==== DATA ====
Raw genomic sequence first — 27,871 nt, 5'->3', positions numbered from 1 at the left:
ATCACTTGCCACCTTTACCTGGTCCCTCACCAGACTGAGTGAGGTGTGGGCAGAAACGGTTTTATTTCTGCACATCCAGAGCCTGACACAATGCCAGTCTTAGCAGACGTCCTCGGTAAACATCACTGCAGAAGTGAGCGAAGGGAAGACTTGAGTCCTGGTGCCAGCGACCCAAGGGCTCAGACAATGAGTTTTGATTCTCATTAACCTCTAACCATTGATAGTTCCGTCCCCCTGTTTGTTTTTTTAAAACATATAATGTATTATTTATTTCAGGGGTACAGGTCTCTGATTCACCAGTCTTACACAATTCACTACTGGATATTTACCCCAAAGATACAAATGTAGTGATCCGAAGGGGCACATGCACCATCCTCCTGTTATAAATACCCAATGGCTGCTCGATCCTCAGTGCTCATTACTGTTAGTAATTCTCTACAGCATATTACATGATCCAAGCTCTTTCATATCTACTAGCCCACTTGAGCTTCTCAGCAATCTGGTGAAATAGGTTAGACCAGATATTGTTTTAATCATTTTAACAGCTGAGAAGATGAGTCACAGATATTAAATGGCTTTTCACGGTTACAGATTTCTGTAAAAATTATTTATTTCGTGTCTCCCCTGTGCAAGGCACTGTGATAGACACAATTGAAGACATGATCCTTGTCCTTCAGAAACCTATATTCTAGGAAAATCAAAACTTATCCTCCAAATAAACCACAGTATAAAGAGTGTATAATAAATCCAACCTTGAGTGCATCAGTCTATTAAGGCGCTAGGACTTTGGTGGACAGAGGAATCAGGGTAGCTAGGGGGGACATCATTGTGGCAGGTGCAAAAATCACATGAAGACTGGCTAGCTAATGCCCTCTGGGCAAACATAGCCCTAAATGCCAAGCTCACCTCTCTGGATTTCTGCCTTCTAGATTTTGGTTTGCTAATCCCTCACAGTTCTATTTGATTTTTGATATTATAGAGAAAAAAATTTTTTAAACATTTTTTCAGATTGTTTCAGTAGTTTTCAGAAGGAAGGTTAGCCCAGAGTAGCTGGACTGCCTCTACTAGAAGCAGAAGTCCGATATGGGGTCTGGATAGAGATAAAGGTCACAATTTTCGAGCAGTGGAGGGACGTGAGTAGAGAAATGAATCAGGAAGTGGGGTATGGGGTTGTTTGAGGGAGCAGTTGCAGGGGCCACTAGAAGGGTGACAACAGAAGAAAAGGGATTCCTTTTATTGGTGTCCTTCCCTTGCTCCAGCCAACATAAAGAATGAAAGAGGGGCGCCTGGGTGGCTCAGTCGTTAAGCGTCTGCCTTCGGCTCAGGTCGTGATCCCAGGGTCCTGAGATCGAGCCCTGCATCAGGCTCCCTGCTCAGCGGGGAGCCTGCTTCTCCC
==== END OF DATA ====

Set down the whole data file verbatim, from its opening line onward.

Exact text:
Raw genomic sequence first — 27,871 nt, 5'->3', positions numbered from 1 at the left:
ATCACTTGCCACCTTTACCTGGTCCCTCACCAGACTGAGTGAGGTGTGGGCAGAAACGGTTTTATTTCTGCACATCCAGAGCCTGACACAATGCCAGTCTTAGCAGACGTCCTCGGTAAACATCACTGCAGAAGTGAGCGAAGGGAAGACTTGAGTCCTGGTGCCAGCGACCCAAGGGCTCAGACAATGAGTTTTGATTCTCATTAACCTCTAACCATTGATAGTTCCGTCCCCCTGTTTGTTTTTTTAAAACATATAATGTATTATTTATTTCAGGGGTACAGGTCTCTGATTCACCAGTCTTACACAATTCACTACTGGATATTTACCCCAAAGATACAAATGTAGTGATCCGAAGGGGCACATGCACCATCCTCCTGTTATAAATACCCAATGGCTGCTCGATCCTCAGTGCTCATTACTGTTAGTAATTCTCTACAGCATATTACATGATCCAAGCTCTTTCATATCTACTAGCCCACTTGAGCTTCTCAGCAATCTGGTGAAATAGGTTAGACCAGATATTGTTTTAATCATTTTAACAGCTGAGAAGATGAGTCACAGATATTAAATGGCTTTTCACGGTTACAGATTTCTGTAAAAATTATTTATTTCGTGTCTCCCCTGTGCAAGGCACTGTGATAGACACAATTGAAGACATGATCCTTGTCCTTCAGAAACCTATATTCTAGGAAAATCAAAACTTATCCTCCAAATAAACCACAGTATAAAGAGTGTATAATAAATCCAACCTTGAGTGCATCAGTCTATTAAGGCGCTAGGACTTTGGTGGACAGAGGAATCAGGGTAGCTAGGGGGGACATCATTGTGGCAGGTGCAAAAATCACATGAAGACTGGCTAGCTAATGCCCTCTGGGCAAACATAGCCCTAAATGCCAAGCTCACCTCTCTGGATTTCTGCCTTCTAGATTTTGGTTTGCTAATCCCTCACAGTTCTATTTGATTTTTGATATTATAGAGAAAAAAATTTTTTAAACATTTTTTCAGATTGTTTCAGTAGTTTTCAGAAGGAAGGTTAGCCCAGAGTAGCTGGACTGCCTCTACTAGAAGCAGAAGTCCGATATGGGGTCTGGATAGAGATAAAGGTCACAATTTTCGAGCAGTGGAGGGACGTGAGTAGAGAAATGAATCAGGAAGTGGGGTATGGGGTTGTTTGAGGGAGCAGTTGCAGGGGCCACTAGAAGGGTGACAACAGAAGAAAAGGGATTCCTTTTATTGGTGTCCTTCCCTTGCTCCAGCCAACATAAAGAATGAAAGAGGGGCGCCTGGGTGGCTCAGTCGTTAAGCGTCTGCCTTCGGCTCAGGTCGTGATCCCAGGGTCCTGAGATCGAGCCCTGCATCAGGCTCCCTGCTCAGCGGGGAGCCTGCTTCTCCC